But cant old schools provide much of this? At Woolmer Hill School in Haslemere a school which I have developed a relationship with, the community are rallying round, (one dads a builder) to add wonderful new facilities to what many would consider to be infrastructure that is well past its sell by, but the “community spirit” that flows through the school is because the community is involved. Shouldn’t they be able to get match funding from a central BSF pot?
One of the things I often here is there is a rush to commit budgets, but nothing is proved yet by the BSF new schools programme can’t we be more thrifty whilst this process is being tested? I know there is the fear that the moneys there now & “before its withdrawn lets spend it”, but there is a great danger in that.
Back to money and “things to do”. Can’t we start to make our schools more entrepreneurial and to invest in up to date teaching in fast paced subjects that have been classed as “non academic”? My eldest son was taught by a Design & Technology teacher who had completely lost touch with the outside design world, that’s pretty understandable but my son suffered. Couldn’t we be investing in schools providing workspaces for those hard pressed creatives who struggle to find affordable spaces, giving them studios in return for teaching & working with students on real life projects. The recognised value to the UK economy of the creative industries is surely a reason to invest in creativity within the BSF programme a story about my son & where no flashy new school buildings would have made an iota of difference with his school.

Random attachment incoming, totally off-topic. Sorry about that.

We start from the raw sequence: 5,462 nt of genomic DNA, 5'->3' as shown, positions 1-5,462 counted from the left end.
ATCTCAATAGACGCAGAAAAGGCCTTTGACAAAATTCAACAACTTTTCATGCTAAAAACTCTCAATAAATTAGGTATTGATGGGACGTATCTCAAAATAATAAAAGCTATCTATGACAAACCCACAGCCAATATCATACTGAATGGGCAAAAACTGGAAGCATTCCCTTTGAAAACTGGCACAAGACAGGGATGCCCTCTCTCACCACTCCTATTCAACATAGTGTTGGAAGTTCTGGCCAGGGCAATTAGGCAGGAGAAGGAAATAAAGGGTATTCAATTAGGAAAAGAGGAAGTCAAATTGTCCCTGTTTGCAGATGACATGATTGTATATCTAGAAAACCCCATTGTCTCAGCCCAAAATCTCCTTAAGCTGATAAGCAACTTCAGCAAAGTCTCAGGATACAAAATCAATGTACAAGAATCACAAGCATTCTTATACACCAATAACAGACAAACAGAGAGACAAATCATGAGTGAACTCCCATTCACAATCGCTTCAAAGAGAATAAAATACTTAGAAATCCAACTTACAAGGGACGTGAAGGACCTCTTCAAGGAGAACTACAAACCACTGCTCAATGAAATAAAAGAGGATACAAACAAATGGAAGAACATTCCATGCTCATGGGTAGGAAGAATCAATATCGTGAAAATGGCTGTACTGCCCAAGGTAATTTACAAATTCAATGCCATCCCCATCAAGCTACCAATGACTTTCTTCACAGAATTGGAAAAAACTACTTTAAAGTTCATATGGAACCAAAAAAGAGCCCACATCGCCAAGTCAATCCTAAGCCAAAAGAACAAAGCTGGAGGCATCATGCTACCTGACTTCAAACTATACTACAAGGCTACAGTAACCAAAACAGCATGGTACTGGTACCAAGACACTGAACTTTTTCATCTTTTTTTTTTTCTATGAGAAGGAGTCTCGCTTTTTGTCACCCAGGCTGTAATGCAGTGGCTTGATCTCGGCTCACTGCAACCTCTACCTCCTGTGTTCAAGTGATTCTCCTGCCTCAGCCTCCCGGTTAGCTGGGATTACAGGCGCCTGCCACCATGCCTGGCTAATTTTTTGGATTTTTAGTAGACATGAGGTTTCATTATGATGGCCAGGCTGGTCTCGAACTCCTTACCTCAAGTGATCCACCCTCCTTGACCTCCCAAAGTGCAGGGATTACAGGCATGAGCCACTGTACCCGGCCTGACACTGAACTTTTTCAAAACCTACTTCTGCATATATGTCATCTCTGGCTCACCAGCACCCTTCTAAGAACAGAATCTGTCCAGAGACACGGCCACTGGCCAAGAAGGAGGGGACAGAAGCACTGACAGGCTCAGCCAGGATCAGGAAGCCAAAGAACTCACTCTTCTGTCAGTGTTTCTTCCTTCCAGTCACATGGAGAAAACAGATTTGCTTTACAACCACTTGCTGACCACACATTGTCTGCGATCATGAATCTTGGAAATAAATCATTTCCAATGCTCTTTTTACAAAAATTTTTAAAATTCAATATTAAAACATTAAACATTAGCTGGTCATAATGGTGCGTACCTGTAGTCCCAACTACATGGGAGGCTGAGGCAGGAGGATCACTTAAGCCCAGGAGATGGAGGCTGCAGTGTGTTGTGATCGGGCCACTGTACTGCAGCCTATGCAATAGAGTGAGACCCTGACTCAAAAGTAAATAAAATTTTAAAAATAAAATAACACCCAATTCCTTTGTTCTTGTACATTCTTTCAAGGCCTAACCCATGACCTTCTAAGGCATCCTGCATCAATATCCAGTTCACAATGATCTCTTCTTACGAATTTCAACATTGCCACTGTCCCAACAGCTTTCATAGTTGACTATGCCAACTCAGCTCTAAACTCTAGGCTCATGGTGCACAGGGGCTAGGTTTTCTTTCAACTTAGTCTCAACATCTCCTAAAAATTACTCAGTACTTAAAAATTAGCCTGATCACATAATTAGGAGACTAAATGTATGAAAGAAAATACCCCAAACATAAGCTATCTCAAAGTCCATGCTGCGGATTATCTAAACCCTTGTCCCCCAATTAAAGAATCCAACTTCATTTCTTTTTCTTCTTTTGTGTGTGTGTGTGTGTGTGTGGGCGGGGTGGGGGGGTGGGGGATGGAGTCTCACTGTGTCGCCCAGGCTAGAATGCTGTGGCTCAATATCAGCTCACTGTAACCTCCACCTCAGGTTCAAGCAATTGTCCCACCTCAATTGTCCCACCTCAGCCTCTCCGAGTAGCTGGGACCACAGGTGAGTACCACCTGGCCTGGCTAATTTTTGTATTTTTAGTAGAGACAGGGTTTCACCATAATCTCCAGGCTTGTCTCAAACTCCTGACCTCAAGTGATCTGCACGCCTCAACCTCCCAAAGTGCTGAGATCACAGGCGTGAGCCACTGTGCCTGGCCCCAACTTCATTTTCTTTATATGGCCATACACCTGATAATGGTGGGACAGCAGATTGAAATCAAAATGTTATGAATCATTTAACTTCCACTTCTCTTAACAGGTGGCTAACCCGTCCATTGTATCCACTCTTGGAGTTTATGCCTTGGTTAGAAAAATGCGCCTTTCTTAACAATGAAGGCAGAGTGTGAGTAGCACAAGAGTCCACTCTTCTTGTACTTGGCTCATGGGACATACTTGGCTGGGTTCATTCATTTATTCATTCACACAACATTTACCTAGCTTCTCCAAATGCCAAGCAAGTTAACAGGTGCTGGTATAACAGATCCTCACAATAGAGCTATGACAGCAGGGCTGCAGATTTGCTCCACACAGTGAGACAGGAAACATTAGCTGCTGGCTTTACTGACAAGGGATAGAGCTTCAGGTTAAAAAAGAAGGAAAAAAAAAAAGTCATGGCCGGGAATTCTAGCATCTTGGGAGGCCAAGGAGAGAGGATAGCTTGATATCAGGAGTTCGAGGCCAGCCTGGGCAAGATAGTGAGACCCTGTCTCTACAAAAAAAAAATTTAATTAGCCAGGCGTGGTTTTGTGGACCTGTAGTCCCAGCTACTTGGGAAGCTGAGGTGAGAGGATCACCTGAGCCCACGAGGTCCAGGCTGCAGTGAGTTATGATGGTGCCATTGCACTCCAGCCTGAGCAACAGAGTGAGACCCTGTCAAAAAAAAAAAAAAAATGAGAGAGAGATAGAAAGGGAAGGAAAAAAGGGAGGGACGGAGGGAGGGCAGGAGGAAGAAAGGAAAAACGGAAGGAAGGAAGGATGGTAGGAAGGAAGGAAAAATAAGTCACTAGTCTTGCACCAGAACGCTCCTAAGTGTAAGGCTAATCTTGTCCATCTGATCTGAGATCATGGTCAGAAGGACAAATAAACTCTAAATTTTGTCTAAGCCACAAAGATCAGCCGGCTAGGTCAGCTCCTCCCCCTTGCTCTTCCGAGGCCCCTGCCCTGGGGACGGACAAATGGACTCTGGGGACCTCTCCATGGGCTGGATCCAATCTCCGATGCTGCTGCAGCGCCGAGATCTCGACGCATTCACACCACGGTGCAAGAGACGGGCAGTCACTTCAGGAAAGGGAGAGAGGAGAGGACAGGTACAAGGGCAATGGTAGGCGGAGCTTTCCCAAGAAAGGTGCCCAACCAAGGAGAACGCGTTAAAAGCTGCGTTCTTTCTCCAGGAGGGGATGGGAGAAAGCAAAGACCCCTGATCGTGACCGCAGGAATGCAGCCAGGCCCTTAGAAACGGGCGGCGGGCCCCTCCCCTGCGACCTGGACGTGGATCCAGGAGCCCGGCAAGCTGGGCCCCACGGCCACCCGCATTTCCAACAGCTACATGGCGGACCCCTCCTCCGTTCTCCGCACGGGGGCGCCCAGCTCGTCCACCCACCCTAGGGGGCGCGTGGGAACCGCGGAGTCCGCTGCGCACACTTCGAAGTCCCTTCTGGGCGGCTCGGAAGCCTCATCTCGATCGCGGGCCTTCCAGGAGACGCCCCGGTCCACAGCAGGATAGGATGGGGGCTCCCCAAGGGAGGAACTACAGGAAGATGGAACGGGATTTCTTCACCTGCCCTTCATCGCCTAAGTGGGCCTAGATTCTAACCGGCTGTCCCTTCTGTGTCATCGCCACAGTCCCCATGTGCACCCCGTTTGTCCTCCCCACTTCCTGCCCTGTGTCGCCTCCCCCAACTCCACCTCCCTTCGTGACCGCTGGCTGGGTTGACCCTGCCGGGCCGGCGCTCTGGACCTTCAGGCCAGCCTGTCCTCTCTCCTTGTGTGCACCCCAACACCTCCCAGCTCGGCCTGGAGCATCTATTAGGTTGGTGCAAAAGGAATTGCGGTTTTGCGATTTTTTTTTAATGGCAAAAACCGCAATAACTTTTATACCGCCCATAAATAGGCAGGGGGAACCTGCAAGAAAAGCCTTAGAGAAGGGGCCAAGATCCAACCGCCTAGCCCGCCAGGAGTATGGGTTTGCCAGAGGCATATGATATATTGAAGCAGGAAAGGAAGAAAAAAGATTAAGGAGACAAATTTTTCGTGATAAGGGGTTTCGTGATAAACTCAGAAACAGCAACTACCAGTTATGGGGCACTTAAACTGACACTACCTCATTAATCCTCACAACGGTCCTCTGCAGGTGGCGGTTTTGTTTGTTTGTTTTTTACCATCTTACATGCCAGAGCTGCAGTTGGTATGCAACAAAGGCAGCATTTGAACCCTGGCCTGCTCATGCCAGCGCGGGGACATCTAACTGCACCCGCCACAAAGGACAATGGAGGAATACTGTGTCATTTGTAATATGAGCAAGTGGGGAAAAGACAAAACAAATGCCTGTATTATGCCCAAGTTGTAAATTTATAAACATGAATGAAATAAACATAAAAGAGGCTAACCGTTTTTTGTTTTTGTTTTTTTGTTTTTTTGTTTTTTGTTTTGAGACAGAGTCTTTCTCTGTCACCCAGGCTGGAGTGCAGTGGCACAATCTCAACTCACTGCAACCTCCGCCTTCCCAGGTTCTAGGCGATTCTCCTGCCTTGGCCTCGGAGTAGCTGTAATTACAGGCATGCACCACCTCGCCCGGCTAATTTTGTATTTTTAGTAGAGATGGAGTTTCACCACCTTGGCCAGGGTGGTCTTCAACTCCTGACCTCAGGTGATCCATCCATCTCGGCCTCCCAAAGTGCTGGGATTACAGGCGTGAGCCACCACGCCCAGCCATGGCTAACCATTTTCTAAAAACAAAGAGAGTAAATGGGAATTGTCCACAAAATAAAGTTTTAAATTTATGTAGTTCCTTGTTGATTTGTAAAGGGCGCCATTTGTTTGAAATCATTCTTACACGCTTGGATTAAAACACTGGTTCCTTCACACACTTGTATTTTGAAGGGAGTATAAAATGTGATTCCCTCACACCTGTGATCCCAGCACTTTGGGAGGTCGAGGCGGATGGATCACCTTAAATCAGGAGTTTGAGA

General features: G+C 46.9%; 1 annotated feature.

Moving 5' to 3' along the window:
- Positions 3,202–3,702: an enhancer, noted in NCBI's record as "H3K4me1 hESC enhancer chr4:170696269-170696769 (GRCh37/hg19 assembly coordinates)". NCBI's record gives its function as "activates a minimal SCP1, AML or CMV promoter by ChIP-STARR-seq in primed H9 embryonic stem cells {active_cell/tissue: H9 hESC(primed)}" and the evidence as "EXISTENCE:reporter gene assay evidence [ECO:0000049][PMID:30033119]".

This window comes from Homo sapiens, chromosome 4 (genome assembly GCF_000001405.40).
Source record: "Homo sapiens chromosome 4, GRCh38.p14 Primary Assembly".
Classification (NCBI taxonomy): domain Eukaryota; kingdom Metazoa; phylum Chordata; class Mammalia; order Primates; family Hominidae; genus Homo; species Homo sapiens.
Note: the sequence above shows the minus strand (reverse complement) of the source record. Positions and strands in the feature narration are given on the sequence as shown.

Don’t get me started about careers officers, my daughters were both scolded for not wearing black suits to meet the careers officer, a black suit, unless it was by Comme Des Garcons would probably create a bad impression with the kind of jobs my daughters aspire to. Lets not get carried away with the buildings. The people who work in them are pretty important too and some of their thinking is past its sell by date.
Can’t schools be seen as a step to start earning money? There’s a pointer in Kent at the Thanet Skills Studio where young people who are more inspired by building walls or repairing cars can spend part of the week doing this, its flawed though, it should be part of a school not separate and it would be great if the public could go there to get their car repaired, but it’s a start.
Finally I keep hearing about architects moaning about their ideas and designs for the new schools being bastardised, a result of the “Design and Build” process. I know its difficult, but it is the duty of a designer to try and do everything possible to ensure that the finished product is the best that could have been achieved, even if it means going the extra mile once the fee stream has dried up.
I am sounding negative, and there are some good pointers out there – Designmyschool.com, Dott o7 and on the CABE website.
But let’s not rush, imagine spending £64 billion and being disappointed…